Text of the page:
Olive oil is served at every meal in Spain. In the morning, expect toast with tomato and olive oil to start the day. For lunch and dinner side salads do not come with a plastic cup of ranch dressing to top that chunk of iceberg lettuce. This is olive oil country and the product is used all day, every day until it runs down your hand as you take a bite of your toast. Some say if the stream does not reach your elbow you didn’t use enough.

Go to any restaurant or bar and before you find a peppershaker on the table you will see a bottle of olive oil. This bottle is known as an “aceitera.” Since anyone can remember, the typical corked, stout glass bottle with a long neck for pouring has been a Spanish table centerpiece. Some were filled just with just olive oil and others had a few garlic gloves for Mediterranean flavor.
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However, there were problems with this familiar system. Many “aceiteras” were being refilled without being washed or were filled with less than mediocre oil. How could a consumer be sure of its quality, hygiene and authenticity? And how could Spain, the world´s largest olive oil producer, protect its image as well as its producers and designations of origins?

On January 1st, 2014 a royal decree was put into affect that required all hotels, restaurants and catering services to use only olive oil that was correctly labeled and in either non-refillable bottles or small, one-use packets.

Many producers celebrated the measures as a way to protect the identity and quality of their products. However, they were met with strong resistance from restaurant, hotel and catering owners. Instead of seeing the benefits to image and quality, many saw the change as an extra cost they were not willing to pay in a challenging economy. They had always bought the product in jugs and would refill cruets as needed.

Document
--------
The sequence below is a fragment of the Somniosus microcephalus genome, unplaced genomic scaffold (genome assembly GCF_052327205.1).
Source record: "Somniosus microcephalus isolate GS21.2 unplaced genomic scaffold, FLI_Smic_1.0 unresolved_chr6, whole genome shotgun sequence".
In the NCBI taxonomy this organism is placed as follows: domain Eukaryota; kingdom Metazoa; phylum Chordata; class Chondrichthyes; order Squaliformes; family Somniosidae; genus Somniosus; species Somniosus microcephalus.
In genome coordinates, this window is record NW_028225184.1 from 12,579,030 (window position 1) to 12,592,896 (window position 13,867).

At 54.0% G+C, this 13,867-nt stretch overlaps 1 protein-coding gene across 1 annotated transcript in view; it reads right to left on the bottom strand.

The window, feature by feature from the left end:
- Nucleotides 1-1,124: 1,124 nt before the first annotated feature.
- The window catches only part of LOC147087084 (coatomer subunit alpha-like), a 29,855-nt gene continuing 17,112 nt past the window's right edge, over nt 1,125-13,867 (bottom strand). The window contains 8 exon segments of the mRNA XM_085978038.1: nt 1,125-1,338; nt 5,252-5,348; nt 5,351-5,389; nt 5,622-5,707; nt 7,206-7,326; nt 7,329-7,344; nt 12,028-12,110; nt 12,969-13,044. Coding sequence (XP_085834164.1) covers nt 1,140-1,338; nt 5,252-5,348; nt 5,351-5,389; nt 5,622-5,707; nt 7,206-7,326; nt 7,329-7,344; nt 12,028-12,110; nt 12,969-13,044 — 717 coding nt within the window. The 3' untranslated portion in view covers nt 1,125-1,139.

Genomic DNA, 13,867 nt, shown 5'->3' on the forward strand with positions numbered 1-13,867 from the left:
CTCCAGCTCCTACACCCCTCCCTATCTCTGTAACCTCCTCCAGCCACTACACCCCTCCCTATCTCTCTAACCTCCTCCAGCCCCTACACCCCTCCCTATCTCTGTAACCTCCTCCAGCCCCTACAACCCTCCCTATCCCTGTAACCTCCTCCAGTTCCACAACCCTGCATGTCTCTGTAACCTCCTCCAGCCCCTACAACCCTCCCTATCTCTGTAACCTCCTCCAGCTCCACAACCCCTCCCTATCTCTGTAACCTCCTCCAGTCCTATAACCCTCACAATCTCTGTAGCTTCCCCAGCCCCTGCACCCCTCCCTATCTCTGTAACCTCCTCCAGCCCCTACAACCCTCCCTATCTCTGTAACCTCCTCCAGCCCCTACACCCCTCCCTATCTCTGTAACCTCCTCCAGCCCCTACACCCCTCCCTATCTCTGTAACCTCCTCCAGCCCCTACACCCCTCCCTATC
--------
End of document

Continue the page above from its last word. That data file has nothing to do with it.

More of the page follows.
It has been almost two years and many bar and restaurant owners still have not adopted the change and seem to have no intentions in shifting their practices. Producers and consumers are feeling like they are not being respected and as if they are at a dead end.

Despite initial failed efforts in 2013 from olive oil producing countries to have the European Commission prohibit the use of refillable olive oil bottles in restaurants, the Economic and Social Council (CES) in Jaén has not given up.

Just this past July, the province´s the CES has requested once more that the European Parliament (EP) and the European Commission (EC) take measures to avoid refilling in hotels, caterers and restaurants. A written document explaining the importance of banning the practice was presented to the CE president, the EP president, the Agricultural and Rural Development commissioner and the president of the Commission for Agricultural and Rural Development of the EP.

The document detailed the positive impacts it would have, not only on profits and employment, but also on the environment, biodiversity and climate change. The CES also explained how it would benefit sales of high quality oil, consumer awareness and olive oil culture. They also argued that non-refillable, labeled bottles protect consumer rights to a safe, quality product.

In mid-August further action was taken. ASAJA-Jaen (a young farmers association) embarked on a new campaign that encourages consumers to report bars, hotels and restaurants that are non-compliant with the royal decree.

They urged consumers to take a good look at what they are being served. If the oil is served in a refillable bottle or in a labeled bottle that has apparently been tampered with to refill it illegally, ASAJA asks that the customer exercise their right to ask for and fill out the consumer complaints form (Hojas de Reclamaciones). These forms are available in all businesses and are to be made readily available for clients in Spanish and English.

If food service establishments do not yield to the written law, the hope among producers is that pressure from the consumer will be more effective.


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